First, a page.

Plaintiff alleges his due process rights were violated by improper handling of his prison grievance(s), and loss of his personal property.

1. Prison Grievance

The Due Process Clause protects prisoners from being deprived of liberty without due process of law. Wolff v. McDonnell, 418 U.S. 539, 556 (1974). In order to state a cause of action for deprivation of due process, a plaintiff must first establish the existence of a liberty interest for which the protection is sought. Liberty interests may arise from the Due Process Clause itself or from state law. Hewitt v. Helms, 459 U.S. 460, 466-68 (1983). Liberty interests created by state law are generally limited to freedom from restraint which "imposes atypical and significant hardship on the inmate in relation to the ordinary incidents of prison life." Sandin v. Conner, 515 U.S. 472, 484 (1995).

In Mann v. Adams, 855 F.2d 639 (9th Cir. 1988), the Ninth Circuit held that a prisoner does not have a claim of entitlement to a grievance procedure. 855 F.2d at 640. This was reiterated in Ramirez v. Galarza, 334 F.3d 850, 860 (9th Cir. 2003), when the Ninth Circuit observed that inmates do not have a separate constitutional entitlement to a grievance procedure. Thus, the case law is clear that Plaintiff is not entitled, as a matter of federal law, to a particular grievance procedure. Plaintiff will not be given leave to amend this claim.

2. Deprivation of Property

Plaintiff alleges Defendants conspired to and did lose or destroy his personal blood glucose meter, medical diary, receipts, and other property. It is unclear whether he alleges negligent or intentional deprivation.

The Due Process Clause protects prisoners from being deprived of property without due process of law. Wolff, 418 U.S. 539 at 556. Prisoners have a protected interest in their personal property. Hansen v. May, 502 F.2d 728, 730 (9th Cir. 1974).

An authorized, intentional deprivation of property may be actionable under the Due Process Clause. Hudson v. Palmer, 468 U.S. 517, 532, n.13 (1984) (citing Logan v. Zimmerman Brush Co., 455 U.S. 422, 435-436 (1982)); see also Quick v. Jones, 754 F.2d 1521, 1524 (9th Cir. 1985).*fn5 Authorized deprivations of property are not actionable if carried out pursuant to a regulation that is reasonably related to a legitimate penological interest. Turner v. Safley, 482 U.S. 78, 89 (1987).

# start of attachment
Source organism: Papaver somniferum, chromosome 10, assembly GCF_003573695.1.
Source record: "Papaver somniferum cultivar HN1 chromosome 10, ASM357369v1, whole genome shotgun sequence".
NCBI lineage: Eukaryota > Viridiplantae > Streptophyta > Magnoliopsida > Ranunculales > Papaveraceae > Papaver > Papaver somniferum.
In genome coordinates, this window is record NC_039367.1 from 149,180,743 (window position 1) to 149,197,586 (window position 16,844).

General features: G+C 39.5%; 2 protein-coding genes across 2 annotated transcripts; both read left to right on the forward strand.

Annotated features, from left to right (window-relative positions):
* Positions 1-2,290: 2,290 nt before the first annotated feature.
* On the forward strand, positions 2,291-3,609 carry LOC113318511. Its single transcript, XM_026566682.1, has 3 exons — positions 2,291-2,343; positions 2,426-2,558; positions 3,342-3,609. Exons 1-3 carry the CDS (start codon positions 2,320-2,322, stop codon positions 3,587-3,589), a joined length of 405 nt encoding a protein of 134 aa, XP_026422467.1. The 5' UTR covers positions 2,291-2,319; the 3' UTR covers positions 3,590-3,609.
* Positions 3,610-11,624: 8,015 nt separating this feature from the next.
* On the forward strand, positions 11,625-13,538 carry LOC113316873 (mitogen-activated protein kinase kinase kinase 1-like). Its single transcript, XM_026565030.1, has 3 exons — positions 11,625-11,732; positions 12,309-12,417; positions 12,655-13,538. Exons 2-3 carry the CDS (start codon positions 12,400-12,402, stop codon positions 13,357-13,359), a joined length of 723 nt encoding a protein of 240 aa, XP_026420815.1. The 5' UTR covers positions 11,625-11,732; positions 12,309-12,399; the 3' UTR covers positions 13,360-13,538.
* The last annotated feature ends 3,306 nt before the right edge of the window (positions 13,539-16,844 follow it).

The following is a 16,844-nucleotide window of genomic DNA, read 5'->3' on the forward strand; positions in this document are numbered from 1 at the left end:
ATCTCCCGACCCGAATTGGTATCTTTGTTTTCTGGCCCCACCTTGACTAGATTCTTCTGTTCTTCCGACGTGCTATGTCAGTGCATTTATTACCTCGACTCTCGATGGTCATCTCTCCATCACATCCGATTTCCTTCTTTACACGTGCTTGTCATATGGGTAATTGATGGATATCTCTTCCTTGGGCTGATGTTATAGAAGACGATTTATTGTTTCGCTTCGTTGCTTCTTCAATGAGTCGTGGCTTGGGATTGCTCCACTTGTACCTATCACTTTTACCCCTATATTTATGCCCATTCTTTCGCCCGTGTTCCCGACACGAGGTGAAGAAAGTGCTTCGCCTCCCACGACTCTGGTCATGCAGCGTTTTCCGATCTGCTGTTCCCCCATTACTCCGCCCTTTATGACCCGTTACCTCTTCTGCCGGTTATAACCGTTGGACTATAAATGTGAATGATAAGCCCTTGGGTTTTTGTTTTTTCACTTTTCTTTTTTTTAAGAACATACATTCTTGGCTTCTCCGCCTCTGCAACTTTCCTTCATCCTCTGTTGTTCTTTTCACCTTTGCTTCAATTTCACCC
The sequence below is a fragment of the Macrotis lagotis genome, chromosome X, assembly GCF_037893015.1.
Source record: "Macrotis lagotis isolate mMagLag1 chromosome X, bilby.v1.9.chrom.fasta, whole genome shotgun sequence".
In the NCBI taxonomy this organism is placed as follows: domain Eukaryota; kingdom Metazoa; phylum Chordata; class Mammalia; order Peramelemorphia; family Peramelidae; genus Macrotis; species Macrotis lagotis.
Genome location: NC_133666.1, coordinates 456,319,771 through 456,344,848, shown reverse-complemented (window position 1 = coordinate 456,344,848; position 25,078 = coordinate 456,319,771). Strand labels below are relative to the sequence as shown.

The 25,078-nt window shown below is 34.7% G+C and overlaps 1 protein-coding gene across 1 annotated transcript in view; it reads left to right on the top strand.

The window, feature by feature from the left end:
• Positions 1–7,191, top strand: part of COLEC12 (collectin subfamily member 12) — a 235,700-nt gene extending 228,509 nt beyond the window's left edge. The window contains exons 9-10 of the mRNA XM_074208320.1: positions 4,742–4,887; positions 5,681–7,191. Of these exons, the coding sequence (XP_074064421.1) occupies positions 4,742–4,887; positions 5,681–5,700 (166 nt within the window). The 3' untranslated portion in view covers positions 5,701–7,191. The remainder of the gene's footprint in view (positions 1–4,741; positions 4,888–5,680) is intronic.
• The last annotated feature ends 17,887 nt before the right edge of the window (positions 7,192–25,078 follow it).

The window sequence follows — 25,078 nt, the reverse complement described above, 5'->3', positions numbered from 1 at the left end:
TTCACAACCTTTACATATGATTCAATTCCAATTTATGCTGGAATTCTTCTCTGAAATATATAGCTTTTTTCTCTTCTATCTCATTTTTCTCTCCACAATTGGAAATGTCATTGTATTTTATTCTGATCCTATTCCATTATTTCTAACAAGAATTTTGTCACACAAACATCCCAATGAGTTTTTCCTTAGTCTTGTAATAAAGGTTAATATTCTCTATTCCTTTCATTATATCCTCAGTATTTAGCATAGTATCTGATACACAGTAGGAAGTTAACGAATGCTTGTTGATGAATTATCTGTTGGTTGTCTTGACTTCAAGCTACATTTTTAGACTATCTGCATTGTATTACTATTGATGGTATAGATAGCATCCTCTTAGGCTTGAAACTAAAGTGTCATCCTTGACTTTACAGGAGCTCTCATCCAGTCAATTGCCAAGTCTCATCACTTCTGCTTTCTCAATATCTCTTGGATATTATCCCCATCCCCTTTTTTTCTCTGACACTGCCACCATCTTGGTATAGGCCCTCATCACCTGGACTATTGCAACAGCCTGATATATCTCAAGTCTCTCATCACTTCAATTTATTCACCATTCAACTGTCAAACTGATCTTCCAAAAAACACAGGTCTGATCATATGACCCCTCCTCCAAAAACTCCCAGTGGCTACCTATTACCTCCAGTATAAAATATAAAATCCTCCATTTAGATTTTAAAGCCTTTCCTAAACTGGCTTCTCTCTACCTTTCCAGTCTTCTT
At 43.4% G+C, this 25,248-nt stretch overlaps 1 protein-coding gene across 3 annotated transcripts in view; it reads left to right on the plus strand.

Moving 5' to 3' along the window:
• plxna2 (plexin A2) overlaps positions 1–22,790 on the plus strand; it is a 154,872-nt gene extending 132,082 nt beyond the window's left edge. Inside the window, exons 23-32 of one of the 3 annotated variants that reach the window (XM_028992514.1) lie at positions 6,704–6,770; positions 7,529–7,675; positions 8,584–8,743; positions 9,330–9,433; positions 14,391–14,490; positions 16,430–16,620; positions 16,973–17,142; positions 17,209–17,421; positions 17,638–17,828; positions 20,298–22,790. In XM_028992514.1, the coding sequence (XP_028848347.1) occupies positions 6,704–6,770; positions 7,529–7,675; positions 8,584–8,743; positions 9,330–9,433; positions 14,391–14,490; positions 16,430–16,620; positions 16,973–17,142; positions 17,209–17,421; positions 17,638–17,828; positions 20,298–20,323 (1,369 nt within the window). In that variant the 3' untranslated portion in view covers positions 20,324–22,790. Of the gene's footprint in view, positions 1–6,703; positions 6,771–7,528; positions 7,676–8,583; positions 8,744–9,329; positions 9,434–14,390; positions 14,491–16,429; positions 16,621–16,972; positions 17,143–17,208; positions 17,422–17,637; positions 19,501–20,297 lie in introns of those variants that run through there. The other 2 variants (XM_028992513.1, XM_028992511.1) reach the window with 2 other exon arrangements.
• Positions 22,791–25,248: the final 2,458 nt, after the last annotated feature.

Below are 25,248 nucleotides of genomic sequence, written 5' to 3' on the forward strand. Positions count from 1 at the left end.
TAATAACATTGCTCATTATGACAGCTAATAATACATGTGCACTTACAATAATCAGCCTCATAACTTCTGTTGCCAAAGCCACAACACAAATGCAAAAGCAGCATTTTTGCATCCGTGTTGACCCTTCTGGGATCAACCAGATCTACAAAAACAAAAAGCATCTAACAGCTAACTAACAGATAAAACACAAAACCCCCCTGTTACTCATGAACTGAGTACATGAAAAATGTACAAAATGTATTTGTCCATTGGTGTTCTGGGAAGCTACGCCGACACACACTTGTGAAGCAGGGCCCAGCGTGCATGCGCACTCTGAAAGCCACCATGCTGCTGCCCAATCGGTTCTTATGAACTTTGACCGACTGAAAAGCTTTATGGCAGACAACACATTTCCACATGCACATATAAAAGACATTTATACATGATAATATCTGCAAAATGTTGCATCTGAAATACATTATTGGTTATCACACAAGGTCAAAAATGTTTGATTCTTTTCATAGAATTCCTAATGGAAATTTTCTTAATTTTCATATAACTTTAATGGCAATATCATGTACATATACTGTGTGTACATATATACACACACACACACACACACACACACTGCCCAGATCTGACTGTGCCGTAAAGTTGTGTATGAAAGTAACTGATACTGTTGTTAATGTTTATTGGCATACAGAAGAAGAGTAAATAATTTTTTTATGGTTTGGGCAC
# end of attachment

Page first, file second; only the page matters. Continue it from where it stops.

Neither negligent nor unauthorized intentional deprivations of property by a governmental employee "constitute a violation of the procedural requirements of the Due Process Clause of the Fourteenth Amendment if a meaningful post deprivation remedy for the loss is available". Hudson, 468 U.S. at 533. There is an adequate post-deprivation remedy under California law and therefore, an attempt to pursue a claim under federal law for the unauthorized or negligent deprivation of property fails as a matter of law. Barnett v. Centoni, 31 F.3d 813, 816--17 (9th Cir. 1994) (citing Cal. Gov't Code §§ 810-895).

Plaintiff's allegations are conclusory and lack the factual specificity necessary for the Court to apply the above standards. He fails to state a claim for deprivation of property in violation of his Fourteenth Amendment rights. The Court will allow leave to amend. If Plaintiff chooses to amend, he must set forth sufficient facts plausibly claiming an authorized confiscation not reasonably related to a legitimate penological interest or a valid state tort claim relating to an unauthorized or negligent deprivation subject to supplemental jurisdiction.

H. Fourteenth Amendment - Equal Protection

Plaintiff alleges that Defendant Pierce made disparaging comments about elderly inmates and was vindictive toward aged, ill inmates.*fn6